Inheritance tax is widely unpopular – but is it a prime candidate for reform?

The latest figures from HMRC reveal a concerning trend in inheritance tax (IHT) liabilities, as seen in the tax year 2020 to 2021, where there were 27,000 taxpaying IHT estates—an increase of 4,000 (17%) since the previous year.

This rise in IHT tax liabilities, amounting to £5.76 billion, represents a significant 16% increase compared to the previous year, making it the largest single-year rise in IHT tax liabilities since 2014 to 2015 when tax liabilities rose by 25% (£840 million).

One key driver behind this surge in tax liabilities is the 18% increase in overall UK deaths, partly attributed to the COVID-19 pandemic and escalating property prices, contributing to more individuals ending up with IHT liabilities. The number of deaths in the UK rose from 612,000 to 722,000 (18%), leading to a knock-on rise in taxable wealth transfers. Additionally, the frozen Nil-Rate Band (NRB) also contributes to the rise in IHT tax liabilities, as it means more and more people end up with an IHT liability. IHT liabilities are now at their highest level on record, surpassing the previous peak of £5.05 billion in the 2016 to 2017 tax year.

IHT remains widely unpopular, making it a prime candidate for much-needed reform. With IHT thresholds frozen until 2027/28, more and more people are getting caught in the IHT net simply because of property wealth. The impact of soaring inflation, coupled with the cost of living crisis, disproportionately affects the younger population. Consequently, there is a growing need to facilitate the smooth transfer of wealth both during one’s lifetime and upon the passing of loved ones.

While there was a 16% (£800 million) increase in tax liabilities between the 2019 to 2020 and 2020 to 2021 tax years, the proportion of UK deaths resulting in an Inheritance Tax (IHT) charge decreased slightly by 0.03 percentage points since the tax year 2019 to 2020. This means the proportion has been relatively flat since the tax year 2017 to 2018 – likely as a result of the introduction of the tax-free allowance known as the Residence Nil-Rate Band (RNRB) from that year onwards. The RNRB is available to those estates that transfer their main UK residence to direct descendants on their death. Although many people find this threshold devilishly difficult to navigate.

There has been much talk of abolishing IHT altogether over the years. Proponents of abolishing IHT laud the move as a move away from taxing people twice on their earnings. The reality is that there is a chance that abolishing IHT could help turbocharge wealth creation and therefore the economy, but abolition could also usher in a new even more hated tax – a wealth tax. Considering how lucrative the tax is, getting rid of it altogether could punch a hole in the country’s budget compounding an already bleak economic outlook and the government will need to fill that hole.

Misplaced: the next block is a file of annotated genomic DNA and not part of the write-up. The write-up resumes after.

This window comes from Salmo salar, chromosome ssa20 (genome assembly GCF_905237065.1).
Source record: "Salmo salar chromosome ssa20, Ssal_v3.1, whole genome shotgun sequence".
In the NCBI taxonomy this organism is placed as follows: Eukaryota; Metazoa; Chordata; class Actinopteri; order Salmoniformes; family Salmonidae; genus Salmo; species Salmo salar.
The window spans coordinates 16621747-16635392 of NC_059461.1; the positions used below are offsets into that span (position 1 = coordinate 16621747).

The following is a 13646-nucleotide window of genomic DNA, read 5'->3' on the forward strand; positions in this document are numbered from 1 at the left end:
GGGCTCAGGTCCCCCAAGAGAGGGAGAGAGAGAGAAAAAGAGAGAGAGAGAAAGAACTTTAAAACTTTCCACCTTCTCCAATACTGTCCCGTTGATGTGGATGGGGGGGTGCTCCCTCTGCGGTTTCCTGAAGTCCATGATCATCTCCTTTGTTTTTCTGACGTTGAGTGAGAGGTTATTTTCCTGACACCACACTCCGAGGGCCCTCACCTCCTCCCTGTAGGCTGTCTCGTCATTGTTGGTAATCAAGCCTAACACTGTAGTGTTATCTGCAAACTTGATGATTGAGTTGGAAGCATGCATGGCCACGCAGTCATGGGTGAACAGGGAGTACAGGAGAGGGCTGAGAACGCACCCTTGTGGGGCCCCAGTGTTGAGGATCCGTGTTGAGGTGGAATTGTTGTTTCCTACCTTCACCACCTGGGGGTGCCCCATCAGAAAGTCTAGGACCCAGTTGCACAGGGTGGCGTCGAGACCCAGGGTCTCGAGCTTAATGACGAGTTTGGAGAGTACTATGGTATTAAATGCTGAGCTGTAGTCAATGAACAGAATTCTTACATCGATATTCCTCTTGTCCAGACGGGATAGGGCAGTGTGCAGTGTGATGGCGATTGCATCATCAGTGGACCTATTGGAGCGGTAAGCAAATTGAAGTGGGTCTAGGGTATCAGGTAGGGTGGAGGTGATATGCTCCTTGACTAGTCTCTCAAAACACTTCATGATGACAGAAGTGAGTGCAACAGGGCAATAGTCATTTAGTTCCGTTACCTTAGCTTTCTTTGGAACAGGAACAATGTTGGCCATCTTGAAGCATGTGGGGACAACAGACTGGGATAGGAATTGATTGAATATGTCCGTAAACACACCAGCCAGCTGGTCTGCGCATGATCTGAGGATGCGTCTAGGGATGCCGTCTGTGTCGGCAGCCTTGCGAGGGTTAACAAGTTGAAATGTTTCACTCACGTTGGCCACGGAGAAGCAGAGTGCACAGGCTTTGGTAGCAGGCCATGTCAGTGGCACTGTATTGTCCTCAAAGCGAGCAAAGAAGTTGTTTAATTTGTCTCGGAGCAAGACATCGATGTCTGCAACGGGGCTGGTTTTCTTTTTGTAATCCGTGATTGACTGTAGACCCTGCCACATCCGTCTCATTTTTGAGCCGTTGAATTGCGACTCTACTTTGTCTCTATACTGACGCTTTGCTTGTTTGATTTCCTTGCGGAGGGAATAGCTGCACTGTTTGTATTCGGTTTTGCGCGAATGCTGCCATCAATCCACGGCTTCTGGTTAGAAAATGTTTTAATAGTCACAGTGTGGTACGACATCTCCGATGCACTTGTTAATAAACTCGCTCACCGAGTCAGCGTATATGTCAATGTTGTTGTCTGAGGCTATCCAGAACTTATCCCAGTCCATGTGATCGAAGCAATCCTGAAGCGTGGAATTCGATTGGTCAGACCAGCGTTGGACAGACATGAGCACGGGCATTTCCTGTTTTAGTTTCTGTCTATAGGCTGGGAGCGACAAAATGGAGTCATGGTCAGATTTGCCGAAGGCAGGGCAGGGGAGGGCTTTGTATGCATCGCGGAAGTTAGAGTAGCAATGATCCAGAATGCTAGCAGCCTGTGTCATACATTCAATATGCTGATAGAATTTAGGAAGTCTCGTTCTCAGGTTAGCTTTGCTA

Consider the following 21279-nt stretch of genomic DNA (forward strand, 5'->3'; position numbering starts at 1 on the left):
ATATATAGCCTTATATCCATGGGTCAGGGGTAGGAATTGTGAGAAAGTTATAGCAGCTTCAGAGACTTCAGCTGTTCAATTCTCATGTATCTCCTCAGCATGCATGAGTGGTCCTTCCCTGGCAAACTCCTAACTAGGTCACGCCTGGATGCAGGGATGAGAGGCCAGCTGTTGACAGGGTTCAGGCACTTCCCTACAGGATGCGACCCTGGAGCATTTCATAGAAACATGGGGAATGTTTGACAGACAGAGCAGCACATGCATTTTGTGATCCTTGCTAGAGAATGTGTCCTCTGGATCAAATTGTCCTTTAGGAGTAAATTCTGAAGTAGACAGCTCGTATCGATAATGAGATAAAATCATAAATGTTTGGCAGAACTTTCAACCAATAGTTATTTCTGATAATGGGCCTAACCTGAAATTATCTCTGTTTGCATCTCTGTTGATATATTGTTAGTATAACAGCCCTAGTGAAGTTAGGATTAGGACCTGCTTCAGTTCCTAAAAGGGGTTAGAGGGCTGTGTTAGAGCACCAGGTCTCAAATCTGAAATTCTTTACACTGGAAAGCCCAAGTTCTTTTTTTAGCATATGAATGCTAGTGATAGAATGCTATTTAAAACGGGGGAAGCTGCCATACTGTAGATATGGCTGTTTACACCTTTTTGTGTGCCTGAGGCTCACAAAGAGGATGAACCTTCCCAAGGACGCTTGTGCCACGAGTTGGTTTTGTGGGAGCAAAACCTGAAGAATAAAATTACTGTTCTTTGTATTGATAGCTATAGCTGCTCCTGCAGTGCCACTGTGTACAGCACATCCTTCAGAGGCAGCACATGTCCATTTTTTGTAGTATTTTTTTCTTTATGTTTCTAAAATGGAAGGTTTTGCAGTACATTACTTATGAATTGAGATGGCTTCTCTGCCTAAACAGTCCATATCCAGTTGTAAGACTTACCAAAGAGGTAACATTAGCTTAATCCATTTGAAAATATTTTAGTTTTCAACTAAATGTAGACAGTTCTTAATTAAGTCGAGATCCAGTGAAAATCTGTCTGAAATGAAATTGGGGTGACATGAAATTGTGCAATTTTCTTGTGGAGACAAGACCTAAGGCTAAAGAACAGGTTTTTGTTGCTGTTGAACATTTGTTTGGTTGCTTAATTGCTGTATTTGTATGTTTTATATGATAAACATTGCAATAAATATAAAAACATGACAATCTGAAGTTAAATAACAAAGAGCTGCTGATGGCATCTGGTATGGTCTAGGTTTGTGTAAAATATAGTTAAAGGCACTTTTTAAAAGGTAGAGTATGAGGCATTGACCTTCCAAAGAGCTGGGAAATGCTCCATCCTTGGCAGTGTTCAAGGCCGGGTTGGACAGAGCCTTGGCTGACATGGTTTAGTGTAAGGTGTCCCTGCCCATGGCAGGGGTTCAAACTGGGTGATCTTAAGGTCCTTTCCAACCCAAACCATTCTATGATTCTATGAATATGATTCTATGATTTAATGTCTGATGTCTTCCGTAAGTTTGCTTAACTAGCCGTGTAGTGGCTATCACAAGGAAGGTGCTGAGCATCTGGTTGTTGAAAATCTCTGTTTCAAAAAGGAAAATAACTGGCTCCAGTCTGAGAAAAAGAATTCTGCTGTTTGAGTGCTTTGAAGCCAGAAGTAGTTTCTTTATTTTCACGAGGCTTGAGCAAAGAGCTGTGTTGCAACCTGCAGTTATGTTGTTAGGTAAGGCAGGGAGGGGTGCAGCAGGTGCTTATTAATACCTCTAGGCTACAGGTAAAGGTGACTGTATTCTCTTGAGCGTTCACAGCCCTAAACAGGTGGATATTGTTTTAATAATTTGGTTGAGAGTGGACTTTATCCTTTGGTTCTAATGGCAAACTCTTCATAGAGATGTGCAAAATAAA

There are some serious flaws in IHT, however, that need to be ironed out to ensure that the middle classes don’t end up paying a higher AETR (Average Effective Tax Rate) than the mega wealthy.

According to the statistics the AETR gradually rises as the value of the net estate increases, reaching 13% for estates valued at between £1 million and £1.5 million and further rising to 20% for estates valued between £1.5 million and £2 million. This ultimately leads to an average AETR of 25% for taxpaying estates valued at between £2 million and £7.5 million in the 2020 to 2021 tax year. Yet, the AETR for the largest taxpaying estates in 2020 to 2021 was lower than for those estates valued at 17% respectively for estates valued at between £7.5 million and £10 million, and above £10 million. This is simply because these estates often make proportionately greater use of available exemptions and reliefs than those estates that are smaller helping to confirm the saying that IHT is a voluntary tax.

Simplifying aspects of inheritance tax is crucial for effective reform. The residence nil rate band (RNRB) is complex and poorly understood, causing confusion for those navigating inheritance tax. A far simpler approach would be to scrap it and increase the nil-rate band, which could be beneficial for a larger number of estates.

Another good middle ground that not only would help people mitigate inheritance tax but also help more money cascade down generations would be to revise the gifting laws that are currently frozen in time. By updating the annual exemption to reflect current inflation, individuals would be incentivized to make more lifetime gifts, promoting a smoother wealth transfer across generations, which would be very welcome during this cost of living storm.

These new statistics underscore the pressing need for thoughtful reform. While IHT serves as a vital source of revenue and contributes to wealth redistribution, the frozen thresholds and outdated allowances create significant challenges for families and create inequitable differences when it comes to the average effective rate of tax paid by varying estates . A balanced approach, such as adjusting rates and thresholds or simplifying gifting laws, could offer a pragmatic solution to address the concerns of taxpayers and promote a fairer system of wealth transfer in the UK.

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